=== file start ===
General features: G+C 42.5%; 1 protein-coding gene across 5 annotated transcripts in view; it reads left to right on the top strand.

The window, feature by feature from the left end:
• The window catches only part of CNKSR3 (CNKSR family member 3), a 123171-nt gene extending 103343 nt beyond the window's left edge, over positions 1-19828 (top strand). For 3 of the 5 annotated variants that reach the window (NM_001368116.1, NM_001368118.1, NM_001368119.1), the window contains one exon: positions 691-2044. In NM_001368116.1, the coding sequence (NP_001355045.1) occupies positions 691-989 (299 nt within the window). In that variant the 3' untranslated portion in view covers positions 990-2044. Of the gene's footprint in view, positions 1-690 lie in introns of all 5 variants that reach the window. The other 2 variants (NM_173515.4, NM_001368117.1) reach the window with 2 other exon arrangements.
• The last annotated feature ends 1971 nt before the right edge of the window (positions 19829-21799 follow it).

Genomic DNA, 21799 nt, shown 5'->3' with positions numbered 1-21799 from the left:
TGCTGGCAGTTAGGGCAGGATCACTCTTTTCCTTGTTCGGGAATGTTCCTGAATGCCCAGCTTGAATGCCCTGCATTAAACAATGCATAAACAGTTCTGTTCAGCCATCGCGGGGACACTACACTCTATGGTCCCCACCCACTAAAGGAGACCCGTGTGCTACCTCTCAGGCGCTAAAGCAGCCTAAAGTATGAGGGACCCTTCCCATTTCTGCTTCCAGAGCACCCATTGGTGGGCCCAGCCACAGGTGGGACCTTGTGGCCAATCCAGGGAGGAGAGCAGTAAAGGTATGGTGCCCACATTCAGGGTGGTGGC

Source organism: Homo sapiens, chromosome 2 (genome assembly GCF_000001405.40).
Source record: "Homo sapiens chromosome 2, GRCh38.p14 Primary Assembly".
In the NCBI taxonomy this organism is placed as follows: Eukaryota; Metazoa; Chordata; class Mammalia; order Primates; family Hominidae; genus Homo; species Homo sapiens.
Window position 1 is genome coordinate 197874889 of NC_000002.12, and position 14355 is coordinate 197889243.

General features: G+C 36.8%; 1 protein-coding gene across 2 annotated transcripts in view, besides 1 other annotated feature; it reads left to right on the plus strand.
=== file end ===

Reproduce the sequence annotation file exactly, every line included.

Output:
General features: G+C 42.5%; 1 protein-coding gene across 5 annotated transcripts in view; it reads left to right on the top strand.

The window, feature by feature from the left end:
• The window catches only part of CNKSR3 (CNKSR family member 3), a 123171-nt gene extending 103343 nt beyond the window's left edge, over positions 1-19828 (top strand). For 3 of the 5 annotated variants that reach the window (NM_001368116.1, NM_001368118.1, NM_001368119.1), the window contains one exon: positions 691-2044. In NM_001368116.1, the coding sequence (NP_001355045.1) occupies positions 691-989 (299 nt within the window). In that variant the 3' untranslated portion in view covers positions 990-2044. Of the gene's footprint in view, positions 1-690 lie in introns of all 5 variants that reach the window. The other 2 variants (NM_173515.4, NM_001368117.1) reach the window with 2 other exon arrangements.
• The last annotated feature ends 1971 nt before the right edge of the window (positions 19829-21799 follow it).

Genomic DNA, 21799 nt, shown 5'->3' with positions numbered 1-21799 from the left:
TGCTGGCAGTTAGGGCAGGATCACTCTTTTCCTTGTTCGGGAATGTTCCTGAATGCCCAGCTTGAATGCCCTGCATTAAACAATGCATAAACAGTTCTGTTCAGCCATCGCGGGGACACTACACTCTATGGTCCCCACCCACTAAAGGAGACCCGTGTGCTACCTCTCAGGCGCTAAAGCAGCCTAAAGTATGAGGGACCCTTCCCATTTCTGCTTCCAGAGCACCCATTGGTGGGCCCAGCCACAGGTGGGACCTTGTGGCCAATCCAGGGAGGAGAGCAGTAAAGGTATGGTGCCCACATTCAGGGTGGTGGC

Source organism: Homo sapiens, chromosome 2 (genome assembly GCF_000001405.40).
Source record: "Homo sapiens chromosome 2, GRCh38.p14 Primary Assembly".
In the NCBI taxonomy this organism is placed as follows: Eukaryota; Metazoa; Chordata; class Mammalia; order Primates; family Hominidae; genus Homo; species Homo sapiens.
Window position 1 is genome coordinate 197874889 of NC_000002.12, and position 14355 is coordinate 197889243.

General features: G+C 36.8%; 1 protein-coding gene across 2 annotated transcripts in view, besides 1 other annotated feature; it reads left to right on the plus strand.